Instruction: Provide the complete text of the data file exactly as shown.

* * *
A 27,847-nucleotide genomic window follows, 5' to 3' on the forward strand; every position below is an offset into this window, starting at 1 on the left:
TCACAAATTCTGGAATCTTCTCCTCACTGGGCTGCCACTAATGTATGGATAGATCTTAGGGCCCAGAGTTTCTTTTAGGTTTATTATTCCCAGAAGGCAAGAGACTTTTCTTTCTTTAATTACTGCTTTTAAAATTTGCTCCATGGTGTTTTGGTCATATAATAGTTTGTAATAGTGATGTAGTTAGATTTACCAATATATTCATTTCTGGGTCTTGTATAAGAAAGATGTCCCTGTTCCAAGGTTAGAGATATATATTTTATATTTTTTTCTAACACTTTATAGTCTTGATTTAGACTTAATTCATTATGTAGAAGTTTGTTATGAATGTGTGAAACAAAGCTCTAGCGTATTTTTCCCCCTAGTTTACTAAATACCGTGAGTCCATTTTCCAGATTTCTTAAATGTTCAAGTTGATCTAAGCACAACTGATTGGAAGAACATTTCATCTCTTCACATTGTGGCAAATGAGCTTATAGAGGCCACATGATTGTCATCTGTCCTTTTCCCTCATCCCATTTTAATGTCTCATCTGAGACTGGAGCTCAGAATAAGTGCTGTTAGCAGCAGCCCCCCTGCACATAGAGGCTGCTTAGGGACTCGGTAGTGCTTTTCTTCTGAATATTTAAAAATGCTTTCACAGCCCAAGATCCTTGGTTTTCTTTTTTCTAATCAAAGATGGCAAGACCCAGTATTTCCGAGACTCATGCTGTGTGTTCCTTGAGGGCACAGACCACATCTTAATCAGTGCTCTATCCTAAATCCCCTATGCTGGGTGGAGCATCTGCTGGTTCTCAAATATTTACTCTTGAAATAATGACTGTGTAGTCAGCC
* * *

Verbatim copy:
A 27,847-nucleotide genomic window follows, 5' to 3' on the forward strand; every position below is an offset into this window, starting at 1 on the left:
TCACAAATTCTGGAATCTTCTCCTCACTGGGCTGCCACTAATGTATGGATAGATCTTAGGGCCCAGAGTTTCTTTTAGGTTTATTATTCCCAGAAGGCAAGAGACTTTTCTTTCTTTAATTACTGCTTTTAAAATTTGCTCCATGGTGTTTTGGTCATATAATAGTTTGTAATAGTGATGTAGTTAGATTTACCAATATATTCATTTCTGGGTCTTGTATAAGAAAGATGTCCCTGTTCCAAGGTTAGAGATATATATTTTATATTTTTTTCTAACACTTTATAGTCTTGATTTAGACTTAATTCATTATGTAGAAGTTTGTTATGAATGTGTGAAACAAAGCTCTAGCGTATTTTTCCCCCTAGTTTACTAAATACCGTGAGTCCATTTTCCAGATTTCTTAAATGTTCAAGTTGATCTAAGCACAACTGATTGGAAGAACATTTCATCTCTTCACATTGTGGCAAATGAGCTTATAGAGGCCACATGATTGTCATCTGTCCTTTTCCCTCATCCCATTTTAATGTCTCATCTGAGACTGGAGCTCAGAATAAGTGCTGTTAGCAGCAGCCCCCCTGCACATAGAGGCTGCTTAGGGACTCGGTAGTGCTTTTCTTCTGAATATTTAAAAATGCTTTCACAGCCCAAGATCCTTGGTTTTCTTTTTTCTAATCAAAGATGGCAAGACCCAGTATTTCCGAGACTCATGCTGTGTGTTCCTTGAGGGCACAGACCACATCTTAATCAGTGCTCTATCCTAAATCCCCTATGCTGGGTGGAGCATCTGCTGGTTCTCAAATATTTACTCTTGAAATAATGACTGTGTAGTCAGCC